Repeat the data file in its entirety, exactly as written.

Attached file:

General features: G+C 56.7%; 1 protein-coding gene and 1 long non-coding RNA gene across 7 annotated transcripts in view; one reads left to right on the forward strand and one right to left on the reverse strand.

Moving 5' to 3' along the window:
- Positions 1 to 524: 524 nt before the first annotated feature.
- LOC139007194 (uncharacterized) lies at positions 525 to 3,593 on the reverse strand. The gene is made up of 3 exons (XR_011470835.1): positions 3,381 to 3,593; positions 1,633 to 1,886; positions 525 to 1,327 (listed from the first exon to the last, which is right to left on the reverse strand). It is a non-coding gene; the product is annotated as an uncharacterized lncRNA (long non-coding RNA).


General features: G+C 56.7%; 1 protein-coding gene and 1 long non-coding RNA gene across 7 annotated transcripts in view; one reads left to right on the forward strand and one right to left on the reverse strand.

Moving 5' to 3' along the window:
- Positions 1 to 524: 524 nt before the first annotated feature.
- LOC139007194 (uncharacterized) lies at positions 525 to 3,593 on the reverse strand. The gene is made up of 3 exons (XR_011470835.1): positions 3,381 to 3,593; positions 1,633 to 1,886; positions 525 to 1,327 (listed from the first exon to the last, which is right to left on the reverse strand). It is a non-coding gene; the product is annotated as an uncharacterized lncRNA (long non-coding RNA).